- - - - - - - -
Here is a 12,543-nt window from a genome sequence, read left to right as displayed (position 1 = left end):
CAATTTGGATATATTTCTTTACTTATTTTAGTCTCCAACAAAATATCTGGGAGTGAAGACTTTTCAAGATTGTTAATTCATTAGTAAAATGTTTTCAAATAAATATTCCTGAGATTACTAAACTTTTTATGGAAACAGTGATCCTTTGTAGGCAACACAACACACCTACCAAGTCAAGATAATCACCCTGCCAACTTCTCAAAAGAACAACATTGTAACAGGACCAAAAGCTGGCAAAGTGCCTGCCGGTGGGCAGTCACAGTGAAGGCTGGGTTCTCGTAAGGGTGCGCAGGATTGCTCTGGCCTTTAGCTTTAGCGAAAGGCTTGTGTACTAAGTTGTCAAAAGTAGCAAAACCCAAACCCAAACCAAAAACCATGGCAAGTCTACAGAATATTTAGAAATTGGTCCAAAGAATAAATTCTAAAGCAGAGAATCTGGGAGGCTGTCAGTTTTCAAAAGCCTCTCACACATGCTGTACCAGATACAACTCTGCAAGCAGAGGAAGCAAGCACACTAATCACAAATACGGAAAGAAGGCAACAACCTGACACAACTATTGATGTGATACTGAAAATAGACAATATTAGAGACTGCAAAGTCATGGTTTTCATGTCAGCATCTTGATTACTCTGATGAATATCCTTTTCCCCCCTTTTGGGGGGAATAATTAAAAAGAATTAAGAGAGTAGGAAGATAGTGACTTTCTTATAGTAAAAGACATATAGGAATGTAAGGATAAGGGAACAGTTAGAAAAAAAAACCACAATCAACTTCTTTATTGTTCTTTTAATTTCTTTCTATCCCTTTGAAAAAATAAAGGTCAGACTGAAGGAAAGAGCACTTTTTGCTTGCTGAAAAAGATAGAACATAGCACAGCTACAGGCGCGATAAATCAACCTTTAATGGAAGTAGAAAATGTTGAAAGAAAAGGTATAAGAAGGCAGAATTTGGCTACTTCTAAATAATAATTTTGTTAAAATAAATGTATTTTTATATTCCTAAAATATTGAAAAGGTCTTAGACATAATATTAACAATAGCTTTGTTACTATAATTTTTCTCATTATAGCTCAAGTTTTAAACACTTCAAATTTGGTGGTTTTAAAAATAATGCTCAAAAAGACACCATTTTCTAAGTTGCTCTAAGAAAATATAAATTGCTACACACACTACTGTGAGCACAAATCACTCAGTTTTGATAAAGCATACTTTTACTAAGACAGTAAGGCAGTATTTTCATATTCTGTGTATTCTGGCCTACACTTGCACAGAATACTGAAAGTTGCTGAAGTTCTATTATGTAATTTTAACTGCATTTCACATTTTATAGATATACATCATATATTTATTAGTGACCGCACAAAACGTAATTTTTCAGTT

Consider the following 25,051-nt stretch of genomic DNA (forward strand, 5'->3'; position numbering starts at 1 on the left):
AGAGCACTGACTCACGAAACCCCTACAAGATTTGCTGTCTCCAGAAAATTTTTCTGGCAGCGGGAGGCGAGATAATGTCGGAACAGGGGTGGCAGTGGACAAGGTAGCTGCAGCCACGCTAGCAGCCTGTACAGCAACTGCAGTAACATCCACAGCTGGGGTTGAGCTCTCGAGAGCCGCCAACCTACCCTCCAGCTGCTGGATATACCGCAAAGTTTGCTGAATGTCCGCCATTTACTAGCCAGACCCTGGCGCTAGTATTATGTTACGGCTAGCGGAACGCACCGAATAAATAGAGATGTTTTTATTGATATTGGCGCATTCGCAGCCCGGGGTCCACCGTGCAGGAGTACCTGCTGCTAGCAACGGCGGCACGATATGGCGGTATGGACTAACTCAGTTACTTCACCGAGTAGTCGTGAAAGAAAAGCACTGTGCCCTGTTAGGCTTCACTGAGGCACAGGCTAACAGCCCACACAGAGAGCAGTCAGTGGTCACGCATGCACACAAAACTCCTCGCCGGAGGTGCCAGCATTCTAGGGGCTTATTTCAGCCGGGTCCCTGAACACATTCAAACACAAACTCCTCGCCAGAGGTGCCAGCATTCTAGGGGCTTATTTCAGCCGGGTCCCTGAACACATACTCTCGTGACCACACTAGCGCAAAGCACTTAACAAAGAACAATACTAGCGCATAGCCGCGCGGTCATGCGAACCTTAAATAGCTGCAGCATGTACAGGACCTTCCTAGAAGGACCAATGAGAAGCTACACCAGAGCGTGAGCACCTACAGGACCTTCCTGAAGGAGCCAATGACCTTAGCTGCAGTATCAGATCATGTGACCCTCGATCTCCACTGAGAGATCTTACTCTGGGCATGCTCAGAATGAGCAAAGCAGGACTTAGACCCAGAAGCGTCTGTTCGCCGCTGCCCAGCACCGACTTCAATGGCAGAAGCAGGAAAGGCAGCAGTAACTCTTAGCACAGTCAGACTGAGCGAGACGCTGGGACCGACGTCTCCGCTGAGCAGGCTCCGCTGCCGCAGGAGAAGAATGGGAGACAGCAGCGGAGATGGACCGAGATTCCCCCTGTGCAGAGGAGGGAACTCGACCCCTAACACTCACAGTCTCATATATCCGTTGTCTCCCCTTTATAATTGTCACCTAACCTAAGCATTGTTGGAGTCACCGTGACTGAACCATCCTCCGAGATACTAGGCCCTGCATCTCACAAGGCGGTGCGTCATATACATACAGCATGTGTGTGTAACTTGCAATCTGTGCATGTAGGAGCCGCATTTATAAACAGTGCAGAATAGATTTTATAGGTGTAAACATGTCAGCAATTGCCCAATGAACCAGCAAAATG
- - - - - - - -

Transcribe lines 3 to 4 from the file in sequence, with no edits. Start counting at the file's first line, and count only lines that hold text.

Consider the following 25,051-nt stretch of genomic DNA (forward strand, 5'->3'; position numbering starts at 1 on the left):
AGAGCACTGACTCACGAAACCCCTACAAGATTTGCTGTCTCCAGAAAATTTTTCTGGCAGCGGGAGGCGAGATAATGTCGGAACAGGGGTGGCAGTGGACAAGGTAGCTGCAGCCACGCTAGCAGCCTGTACAGCAACTGCAGTAACATCCACAGCTGGGGTTGAGCTCTCGAGAGCCGCCAACCTACCCTCCAGCTGCTGGATATACCGCAAAGTTTGCTGAATGTCCGCCATTTACTAGCCAGACCCTGGCGCTAGTATTATGTTACGGCTAGCGGAACGCACCGAATAAATAGAGATGTTTTTATTGATATTGGCGCATTCGCAGCCCGGGGTCCACCGTGCAGGAGTACCTGCTGCTAGCAACGGCGGCACGATATGGCGGTATGGACTAACTCAGTTACTTCACCGAGTAGTCGTGAAAGAAAAGCACTGTGCCCTGTTAGGCTTCACTGAGGCACAGGCTAACAGCCCACACAGAGAGCAGTCAGTGGTCACGCATGCACACAAAACTCCTCGCCGGAGGTGCCAGCATTCTAGGGGCTTATTTCAGCCGGGTCCCTGAACACATTCAAACACAAACTCCTCGCCAGAGGTGCCAGCATTCTAGGGGCTTATTTCAGCCGGGTCCCTGAACACATACTCTCGTGACCACACTAGCGCAAAGCACTTAACAAAGAACAATACTAGCGCATAGCCGCGCGGTCATGCGAACCTTAAATAGCTGCAGCATGTACAGGACCTTCCTAGAAGGACCAATGAGAAGCTACACCAGAGCGTGAGCACCTACAGGACCTTCCTGAAGGAGCCAATGACCTTAGCTGCAGTATCAGATCATGTGACCCTCGATCTCCACTGAGAGATCTTACTCTGGGCATGCTCAGAATGAGCAAAGCAGGACTTAGACCCAGAAGCGTCTGTTCGCCGCTGCCCAGCACCGACTTCAATGGCAGAAGCAGGAAAGGCAGCAGTAACTCTTAGCACAGTCAGACTGAGCGAGACGCTGGGACCGACGTCTCCGCTGAGCAGGCTCCGCTGCCGCAGGAGAAGAATGGGAGACAGCAGCGGAGATGGACCGAGATTCCCCCTGTGCAGAGGAGGGAACTCGACCCCTAACACTCACAGTCTCATATATCCGTTGTCTCCCCTTTATAATTGTCACCTAACCTAAGCATTGTTGGAGTCACCGTGACTGAACCATCCTCCGAGATACTAGGCCCTGCATCTCACAAGGCGGTGCGTCATATACATACAGCATGTGTGTGTAACTTGCAATCTGTGCATGTAGGAGCCGCATTTATAAACAGTGCAGAATAGATTTTATAGGTGTAAACATGTCAGCAATTGCCCAATGAACCAGCAAAATG